When life is simple, pure and sweet
And the foolish youth can overlook
The wolf outside the door
Come hear a tale of Halloween
And one October not long past
Jim Nightshade and Will Halloway
Would never be quite so young anymore"
This is the 24 minute pinnacle of the amazing Redemption debut album. Based on Ray Bradbury's book of the same name and using several samples from the 1983 movie, the song oozes of a dark atmosphere, so strong that when I reach the 3-minute mark, I know there is no turning away. I have to hear the whole thing before I can think of something else. This song is completely engrossing.
The sound is very dynamic, with the bass adding a haunting dark tone to the song right away, the keyboard adding a base atmosphere and the sharp guitar riffs slicing through that fabric throughout the song. The piano is brilliantly utilized and brings an eerie atmosphere to several passages, most notably in the passage that begins at 3:13 and then again 16 minutes later around 19:40. I love that touch.
The different phases of the song build on each other and nearing the climax in "Part VIII: Departures", the intensity is electrifying. The instrumental work is impressive all through the song. Drums, bass, guitar, keyboard, you name, it all work together in a seamless tight way with stereo effects adding subtle but intense moments.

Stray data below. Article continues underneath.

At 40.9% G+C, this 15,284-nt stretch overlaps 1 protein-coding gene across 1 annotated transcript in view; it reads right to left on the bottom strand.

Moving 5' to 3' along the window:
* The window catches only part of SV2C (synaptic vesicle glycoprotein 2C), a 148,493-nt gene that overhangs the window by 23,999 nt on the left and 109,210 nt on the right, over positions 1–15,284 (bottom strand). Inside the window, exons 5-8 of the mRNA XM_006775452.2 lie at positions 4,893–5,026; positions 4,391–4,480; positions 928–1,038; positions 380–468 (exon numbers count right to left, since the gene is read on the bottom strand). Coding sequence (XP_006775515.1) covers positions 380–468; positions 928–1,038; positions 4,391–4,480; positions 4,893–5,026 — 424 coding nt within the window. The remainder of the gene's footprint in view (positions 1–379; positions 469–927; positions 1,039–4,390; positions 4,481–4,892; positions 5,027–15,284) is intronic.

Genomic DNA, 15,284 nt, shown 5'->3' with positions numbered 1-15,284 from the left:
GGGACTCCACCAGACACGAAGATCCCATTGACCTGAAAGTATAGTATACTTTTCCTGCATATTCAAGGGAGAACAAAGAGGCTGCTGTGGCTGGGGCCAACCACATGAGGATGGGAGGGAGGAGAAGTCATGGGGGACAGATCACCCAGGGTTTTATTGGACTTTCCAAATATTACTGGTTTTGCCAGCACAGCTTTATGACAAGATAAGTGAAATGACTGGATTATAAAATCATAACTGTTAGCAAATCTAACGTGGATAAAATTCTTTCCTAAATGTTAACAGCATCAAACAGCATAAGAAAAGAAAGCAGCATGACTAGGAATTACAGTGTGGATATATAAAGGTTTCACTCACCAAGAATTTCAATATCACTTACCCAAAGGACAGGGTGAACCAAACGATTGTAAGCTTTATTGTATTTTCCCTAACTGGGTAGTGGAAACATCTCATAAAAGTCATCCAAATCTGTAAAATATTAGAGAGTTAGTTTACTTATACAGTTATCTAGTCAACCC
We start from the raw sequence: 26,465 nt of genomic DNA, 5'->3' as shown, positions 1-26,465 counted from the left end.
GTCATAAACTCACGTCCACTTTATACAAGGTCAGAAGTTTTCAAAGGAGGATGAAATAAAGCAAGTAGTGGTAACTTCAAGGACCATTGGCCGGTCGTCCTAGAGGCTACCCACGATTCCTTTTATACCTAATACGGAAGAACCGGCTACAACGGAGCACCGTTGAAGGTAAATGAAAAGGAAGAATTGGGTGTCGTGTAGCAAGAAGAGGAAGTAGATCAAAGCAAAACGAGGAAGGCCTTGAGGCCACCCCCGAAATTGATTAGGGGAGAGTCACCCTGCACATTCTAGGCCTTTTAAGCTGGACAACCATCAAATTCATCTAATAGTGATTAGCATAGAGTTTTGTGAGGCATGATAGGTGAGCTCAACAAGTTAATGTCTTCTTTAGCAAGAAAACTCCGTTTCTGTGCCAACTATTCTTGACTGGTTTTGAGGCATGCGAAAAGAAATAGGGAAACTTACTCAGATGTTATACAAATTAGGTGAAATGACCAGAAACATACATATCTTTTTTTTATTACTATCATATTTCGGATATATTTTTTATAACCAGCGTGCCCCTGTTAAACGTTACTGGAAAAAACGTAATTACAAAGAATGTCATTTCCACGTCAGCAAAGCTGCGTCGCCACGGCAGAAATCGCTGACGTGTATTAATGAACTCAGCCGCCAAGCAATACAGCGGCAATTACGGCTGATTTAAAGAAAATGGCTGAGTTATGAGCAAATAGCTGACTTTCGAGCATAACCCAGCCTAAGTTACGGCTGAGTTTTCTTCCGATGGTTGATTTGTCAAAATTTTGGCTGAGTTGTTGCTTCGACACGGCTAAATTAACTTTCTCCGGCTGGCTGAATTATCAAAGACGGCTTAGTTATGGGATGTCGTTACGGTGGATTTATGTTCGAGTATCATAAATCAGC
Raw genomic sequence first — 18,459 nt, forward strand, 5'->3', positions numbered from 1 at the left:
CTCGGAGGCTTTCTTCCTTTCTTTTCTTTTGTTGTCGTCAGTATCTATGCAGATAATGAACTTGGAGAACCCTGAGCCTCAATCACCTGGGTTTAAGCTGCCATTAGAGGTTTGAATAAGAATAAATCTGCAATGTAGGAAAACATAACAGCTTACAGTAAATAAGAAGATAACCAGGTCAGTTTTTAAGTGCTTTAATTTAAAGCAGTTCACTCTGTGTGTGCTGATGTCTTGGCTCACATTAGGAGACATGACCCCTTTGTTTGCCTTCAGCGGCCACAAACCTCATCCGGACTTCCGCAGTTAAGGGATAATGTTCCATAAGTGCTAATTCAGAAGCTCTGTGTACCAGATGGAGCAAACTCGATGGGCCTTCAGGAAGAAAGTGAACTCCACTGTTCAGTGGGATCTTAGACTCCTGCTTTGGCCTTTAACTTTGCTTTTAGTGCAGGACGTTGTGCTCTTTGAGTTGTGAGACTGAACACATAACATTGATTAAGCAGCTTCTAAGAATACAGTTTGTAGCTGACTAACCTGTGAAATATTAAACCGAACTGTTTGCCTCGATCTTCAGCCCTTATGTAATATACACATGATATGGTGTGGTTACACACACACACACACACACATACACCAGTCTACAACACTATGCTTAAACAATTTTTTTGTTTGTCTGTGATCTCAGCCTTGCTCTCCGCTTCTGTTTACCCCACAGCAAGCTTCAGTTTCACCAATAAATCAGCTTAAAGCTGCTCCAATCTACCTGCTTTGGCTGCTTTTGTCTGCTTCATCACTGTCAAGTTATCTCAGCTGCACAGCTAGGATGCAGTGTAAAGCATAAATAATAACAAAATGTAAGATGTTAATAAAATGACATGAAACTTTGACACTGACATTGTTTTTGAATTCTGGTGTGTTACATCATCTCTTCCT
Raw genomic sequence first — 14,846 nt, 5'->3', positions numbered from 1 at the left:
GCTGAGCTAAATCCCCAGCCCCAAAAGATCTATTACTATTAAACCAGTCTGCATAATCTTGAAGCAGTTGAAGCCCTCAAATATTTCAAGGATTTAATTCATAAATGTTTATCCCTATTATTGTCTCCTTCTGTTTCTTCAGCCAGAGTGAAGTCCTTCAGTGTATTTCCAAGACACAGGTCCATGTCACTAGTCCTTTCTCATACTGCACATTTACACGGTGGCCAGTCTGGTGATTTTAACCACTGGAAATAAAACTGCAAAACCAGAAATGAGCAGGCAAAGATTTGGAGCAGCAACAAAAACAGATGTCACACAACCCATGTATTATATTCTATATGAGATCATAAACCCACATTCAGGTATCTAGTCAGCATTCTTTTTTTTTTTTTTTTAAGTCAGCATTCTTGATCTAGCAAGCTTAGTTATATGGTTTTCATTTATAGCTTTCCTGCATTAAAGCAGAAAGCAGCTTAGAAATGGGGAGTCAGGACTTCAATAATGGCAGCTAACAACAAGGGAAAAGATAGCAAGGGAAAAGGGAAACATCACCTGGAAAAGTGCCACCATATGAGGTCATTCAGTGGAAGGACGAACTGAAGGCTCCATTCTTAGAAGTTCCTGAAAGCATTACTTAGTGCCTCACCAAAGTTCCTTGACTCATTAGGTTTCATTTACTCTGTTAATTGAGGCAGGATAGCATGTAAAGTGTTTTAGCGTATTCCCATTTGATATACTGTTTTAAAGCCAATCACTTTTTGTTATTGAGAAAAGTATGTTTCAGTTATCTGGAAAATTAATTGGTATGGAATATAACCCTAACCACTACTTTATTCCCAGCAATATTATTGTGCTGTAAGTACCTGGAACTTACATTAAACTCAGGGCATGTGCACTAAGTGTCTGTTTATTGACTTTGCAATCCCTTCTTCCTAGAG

Lead singer Rick Mythiasin makes the song his own by delivering a vocal performance filled with invention and a ton of feeling, often reminding me of none other than John Arch, the former Fates Warning singer. Rick's voice radiates a very very special tone and he sings the exceptional vocal melodies with an enchanting charm. That is quite an achievement considering the actual lyrics that he has to deliver. The descriptive lyrics work as a short story and I like that since the music manages to harness this and build several images in my mind.
What Rick does in "Part VIII: Departures" is nothing less than magical, as he hits some insane high notes, while at the same time conjuring vocal melodies, that are so righteous and timeless, that I have held this part of the song as something of a Mythiasin epiphany ever since I first heard it, more than 10 years ago. I've always been a fan of his work in Steel Prophet, but this is his finest moment for me.
As you may have guessed, my favorite part of the song is "Part VIII: Departures" which begins around 16:30. The 2 minutes that follow deliver an intensity that makes my muscles twitch with excitement.
Overall, this song is an impressive creation.
Written By Steen
Online: Monday, July 22, 2013
Something Wicked This Way Comes